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Leveraging Causal Inference to Generate Accurate Forecasts

June 14, 2022

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Chad Akkoyun

Chad Akkoyun

For any operations-intensive business, accurate forecasting is essential but is made more difficult by hard-to-measure factors that can disrupt the normal flow of business. For DoorDash this problem is especially acute as any major deviations from our supply and demand forecasts have the potential to disrupt orders and provide a worse experience for consumers and Dashers. To generate accurate forecasts, we take into account seasonality and multiple factors via modeling and feature engineering. However, there could be factors affecting the orders but the true relationship between the demand and factor requires additional information beyond simple feature engineering. In those cases, we leverage causal inference methods to capture the additional information.  

In this post, we first discuss our general strategy when using causal methods to improve forecast accuracy, and then follow with two specific cases from DoorDash. The first case highlights the importance of accounting for macroeconomic factors via causal inference, with an example that focuses on predicting how tax refunds will affect order volume. The second case describes how to disentangle the impact coming from two concurrent factors. To demonstrate the concept, we have included a case study of daylight saving (which overlapped with Halloween in previous years, but not in following years). The application of these causal inference approaches helps us generate more accurate forecasts.  

Overview of forecasting at DoorDash 

The Forecasting Team at DoorDash established scalable solutions to generate forecasts spanning demand planning, support, finance and now cut across a broad range of operational touchpoints. When generating the forecasts, we leverage time-series methods to get the correct trend and seasonality abstracted from the temporary fluctuations affecting target metrics such as weather and promotions.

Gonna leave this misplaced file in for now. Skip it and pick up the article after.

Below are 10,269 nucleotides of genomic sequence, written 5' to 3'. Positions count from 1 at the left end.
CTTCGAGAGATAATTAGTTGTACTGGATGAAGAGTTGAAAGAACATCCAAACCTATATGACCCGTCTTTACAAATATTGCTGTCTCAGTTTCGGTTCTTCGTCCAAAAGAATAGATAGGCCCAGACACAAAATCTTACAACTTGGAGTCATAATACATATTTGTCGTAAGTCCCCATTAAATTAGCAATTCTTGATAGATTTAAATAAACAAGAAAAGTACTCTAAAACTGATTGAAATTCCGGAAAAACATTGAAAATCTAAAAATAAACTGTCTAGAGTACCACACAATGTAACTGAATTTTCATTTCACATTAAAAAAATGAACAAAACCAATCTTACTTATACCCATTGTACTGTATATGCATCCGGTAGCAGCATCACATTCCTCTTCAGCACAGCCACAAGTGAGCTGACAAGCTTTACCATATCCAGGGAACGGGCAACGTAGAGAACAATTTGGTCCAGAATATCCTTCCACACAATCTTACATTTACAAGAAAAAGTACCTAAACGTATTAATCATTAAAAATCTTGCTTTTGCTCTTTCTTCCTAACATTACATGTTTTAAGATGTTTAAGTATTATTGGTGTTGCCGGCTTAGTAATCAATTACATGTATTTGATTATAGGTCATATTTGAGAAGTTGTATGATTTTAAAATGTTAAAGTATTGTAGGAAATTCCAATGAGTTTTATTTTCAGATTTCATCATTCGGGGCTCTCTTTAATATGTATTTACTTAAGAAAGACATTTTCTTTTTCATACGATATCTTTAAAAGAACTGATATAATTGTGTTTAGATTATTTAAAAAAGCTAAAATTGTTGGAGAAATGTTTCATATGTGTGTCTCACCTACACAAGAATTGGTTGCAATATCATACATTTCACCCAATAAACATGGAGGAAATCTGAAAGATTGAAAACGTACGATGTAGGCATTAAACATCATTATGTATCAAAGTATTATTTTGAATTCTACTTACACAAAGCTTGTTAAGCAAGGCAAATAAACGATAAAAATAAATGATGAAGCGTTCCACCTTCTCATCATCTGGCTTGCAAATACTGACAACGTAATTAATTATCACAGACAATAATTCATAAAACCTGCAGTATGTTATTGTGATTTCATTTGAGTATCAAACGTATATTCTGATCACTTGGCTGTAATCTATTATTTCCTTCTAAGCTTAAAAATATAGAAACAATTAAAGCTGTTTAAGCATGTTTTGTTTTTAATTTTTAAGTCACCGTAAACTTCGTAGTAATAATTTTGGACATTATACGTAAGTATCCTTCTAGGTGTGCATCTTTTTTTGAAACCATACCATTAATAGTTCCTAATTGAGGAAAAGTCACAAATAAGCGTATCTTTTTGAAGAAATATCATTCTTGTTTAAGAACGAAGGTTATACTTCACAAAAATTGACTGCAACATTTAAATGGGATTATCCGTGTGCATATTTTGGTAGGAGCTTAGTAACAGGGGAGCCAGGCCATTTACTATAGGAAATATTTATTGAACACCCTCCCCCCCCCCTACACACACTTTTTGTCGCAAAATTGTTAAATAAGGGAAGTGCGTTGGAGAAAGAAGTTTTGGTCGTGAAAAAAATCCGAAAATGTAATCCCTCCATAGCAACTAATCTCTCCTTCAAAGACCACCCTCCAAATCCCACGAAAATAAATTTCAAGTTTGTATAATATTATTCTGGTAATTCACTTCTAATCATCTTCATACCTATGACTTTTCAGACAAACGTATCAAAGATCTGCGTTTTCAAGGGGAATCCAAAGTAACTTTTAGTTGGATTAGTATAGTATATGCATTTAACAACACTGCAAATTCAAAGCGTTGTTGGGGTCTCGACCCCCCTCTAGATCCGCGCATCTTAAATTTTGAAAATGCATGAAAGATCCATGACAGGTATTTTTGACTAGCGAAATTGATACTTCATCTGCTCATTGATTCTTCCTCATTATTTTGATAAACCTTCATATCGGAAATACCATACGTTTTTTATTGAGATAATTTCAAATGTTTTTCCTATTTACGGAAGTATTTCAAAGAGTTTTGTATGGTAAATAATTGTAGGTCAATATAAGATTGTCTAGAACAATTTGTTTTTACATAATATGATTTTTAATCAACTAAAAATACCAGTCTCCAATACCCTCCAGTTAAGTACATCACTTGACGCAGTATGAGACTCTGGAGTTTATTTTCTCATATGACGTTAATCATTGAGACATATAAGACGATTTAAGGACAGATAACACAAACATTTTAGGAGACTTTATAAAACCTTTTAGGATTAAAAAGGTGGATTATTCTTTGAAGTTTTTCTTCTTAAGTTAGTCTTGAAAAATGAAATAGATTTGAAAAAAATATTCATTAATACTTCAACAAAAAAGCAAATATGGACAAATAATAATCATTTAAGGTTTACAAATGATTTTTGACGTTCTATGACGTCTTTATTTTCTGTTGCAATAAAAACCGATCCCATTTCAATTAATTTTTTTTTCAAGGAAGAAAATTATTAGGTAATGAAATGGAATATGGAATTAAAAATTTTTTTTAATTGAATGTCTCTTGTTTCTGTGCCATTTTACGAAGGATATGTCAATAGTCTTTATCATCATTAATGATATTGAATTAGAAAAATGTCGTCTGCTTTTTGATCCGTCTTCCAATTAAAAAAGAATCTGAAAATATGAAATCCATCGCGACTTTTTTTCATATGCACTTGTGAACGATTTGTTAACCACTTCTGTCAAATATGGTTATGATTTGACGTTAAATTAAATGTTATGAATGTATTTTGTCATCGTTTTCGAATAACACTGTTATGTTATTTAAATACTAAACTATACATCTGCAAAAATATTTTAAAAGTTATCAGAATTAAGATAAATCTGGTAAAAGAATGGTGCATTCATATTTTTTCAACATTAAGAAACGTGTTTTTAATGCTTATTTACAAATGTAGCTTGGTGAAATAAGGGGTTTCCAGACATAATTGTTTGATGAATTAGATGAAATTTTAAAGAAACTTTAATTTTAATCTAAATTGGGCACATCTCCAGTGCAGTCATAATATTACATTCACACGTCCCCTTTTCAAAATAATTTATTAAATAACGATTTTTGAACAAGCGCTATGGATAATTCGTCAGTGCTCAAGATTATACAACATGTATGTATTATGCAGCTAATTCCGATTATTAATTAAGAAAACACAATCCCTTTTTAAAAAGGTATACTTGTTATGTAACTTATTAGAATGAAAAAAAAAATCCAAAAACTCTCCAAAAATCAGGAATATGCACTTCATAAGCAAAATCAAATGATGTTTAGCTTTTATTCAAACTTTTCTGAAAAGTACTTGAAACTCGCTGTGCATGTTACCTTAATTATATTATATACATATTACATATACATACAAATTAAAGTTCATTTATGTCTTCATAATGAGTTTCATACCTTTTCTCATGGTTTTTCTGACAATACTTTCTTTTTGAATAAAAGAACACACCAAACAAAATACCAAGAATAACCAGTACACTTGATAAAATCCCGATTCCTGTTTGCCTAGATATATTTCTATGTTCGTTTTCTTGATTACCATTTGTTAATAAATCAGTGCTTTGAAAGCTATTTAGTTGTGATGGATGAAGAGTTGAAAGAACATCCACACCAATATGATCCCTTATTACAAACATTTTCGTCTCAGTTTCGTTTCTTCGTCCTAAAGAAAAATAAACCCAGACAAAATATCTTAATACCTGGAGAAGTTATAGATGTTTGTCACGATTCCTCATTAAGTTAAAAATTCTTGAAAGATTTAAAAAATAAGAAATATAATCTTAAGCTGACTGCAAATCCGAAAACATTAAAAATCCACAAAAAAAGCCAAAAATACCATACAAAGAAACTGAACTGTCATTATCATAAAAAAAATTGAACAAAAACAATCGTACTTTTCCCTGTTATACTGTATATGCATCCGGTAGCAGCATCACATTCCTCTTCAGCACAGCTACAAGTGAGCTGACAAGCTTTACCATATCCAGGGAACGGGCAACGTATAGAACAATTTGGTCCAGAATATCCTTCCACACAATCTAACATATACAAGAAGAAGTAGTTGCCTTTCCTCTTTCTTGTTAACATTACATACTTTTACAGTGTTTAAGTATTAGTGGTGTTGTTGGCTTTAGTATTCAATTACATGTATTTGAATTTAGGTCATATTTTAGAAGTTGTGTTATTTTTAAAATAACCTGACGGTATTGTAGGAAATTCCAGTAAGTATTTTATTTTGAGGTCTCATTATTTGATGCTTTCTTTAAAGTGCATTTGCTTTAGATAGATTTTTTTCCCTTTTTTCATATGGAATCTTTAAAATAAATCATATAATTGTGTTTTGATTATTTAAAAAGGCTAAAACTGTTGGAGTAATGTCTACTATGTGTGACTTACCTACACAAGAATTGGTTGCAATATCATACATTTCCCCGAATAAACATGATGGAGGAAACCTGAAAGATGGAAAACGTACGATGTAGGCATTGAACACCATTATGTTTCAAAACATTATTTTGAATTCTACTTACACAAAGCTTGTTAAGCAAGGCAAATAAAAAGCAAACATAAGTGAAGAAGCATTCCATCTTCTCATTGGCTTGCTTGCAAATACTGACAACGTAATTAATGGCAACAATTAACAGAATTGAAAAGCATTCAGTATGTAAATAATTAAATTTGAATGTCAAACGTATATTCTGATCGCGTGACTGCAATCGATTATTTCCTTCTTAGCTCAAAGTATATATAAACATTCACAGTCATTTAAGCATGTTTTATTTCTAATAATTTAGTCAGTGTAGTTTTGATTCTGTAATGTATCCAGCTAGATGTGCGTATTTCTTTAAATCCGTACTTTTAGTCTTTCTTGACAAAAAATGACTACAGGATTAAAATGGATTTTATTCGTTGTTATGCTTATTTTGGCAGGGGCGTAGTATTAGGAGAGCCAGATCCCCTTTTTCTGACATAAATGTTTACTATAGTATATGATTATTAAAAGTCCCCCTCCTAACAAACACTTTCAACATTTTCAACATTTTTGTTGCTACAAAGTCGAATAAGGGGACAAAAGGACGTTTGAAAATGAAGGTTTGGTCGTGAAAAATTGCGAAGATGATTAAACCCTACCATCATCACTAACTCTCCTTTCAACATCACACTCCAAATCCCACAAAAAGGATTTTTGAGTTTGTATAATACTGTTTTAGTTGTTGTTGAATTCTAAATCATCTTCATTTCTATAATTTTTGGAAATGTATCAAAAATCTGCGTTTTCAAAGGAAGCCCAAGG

The basic approach to account for temporary fluctuations is to define features (e.g., precipitation for weather, one-hot encoding holidays) and incorporate those features in the model. However, some temporary sources of fluctuations (e.g., tax refunds, child tax credits) may not have a direct measure/feature, which makes them hard to detect and account for in our forecast. For these types of factors, we leverage causal methods such as difference-in-differences and preprocess the demand series so that we can calculate the correct trend. 

When facing fluctuations that cannot be incorporated using feature engineering, the Forecasting Team uses the following strategy to calculate the impact: 

  • Identify sub-segments of the market that are differentially impacted by the factor causing fluctuations in the demand
  • Select an appropriate causal method (e.g., differences-in-differences, synthetic controls)
  • Use the chosen causal method and calculate the impact of the factor
  • Remove the calculated impact from the target series so that trend is not affected by the factor

Given that every one of these factors is hard to measure in its own unique way, we have collected a series of case studies that demonstrate the challenge of removing their impact from forecasts - and the effectiveness of our method. We will start with an example that looks into how a macroeconomic factor such as tax return affects our order volume. Then we will look into a case where we disentangle the impact coming from two concurrent factors.  

Detecting macroeconomic trends: tax refunds case study

Causal inference is useful to measure the impact of macroeconomic factors in the target series.  When dealing with factors creating a large and long-lasting increase/decrease in the target series (i.e, the impact is “clear”), identifying and removing the true impact of the factor generates large gains in the forecast accuracy. Most of the time such factors are associated with macro events that could affect consumers and businesses in any industry, such as shelter-in-place orders during the pandemic, child tax credit payments, supply-chain crises, or Federal Reserves’ interest rate increases. 

Failing to account for the changes in such macro factors could lead to poor forecasts and catastrophic failures in business operations. For instance, factors such as government stimulus or supply crises could create a temporary boost in the customer demand (or prices). If those factors are not taken into consideration during the forecasting, the statistical models could assume those temporary fluctuations as permanent trends and generate artificially high forecasts, which may mislead decision-makers and lead to large losses.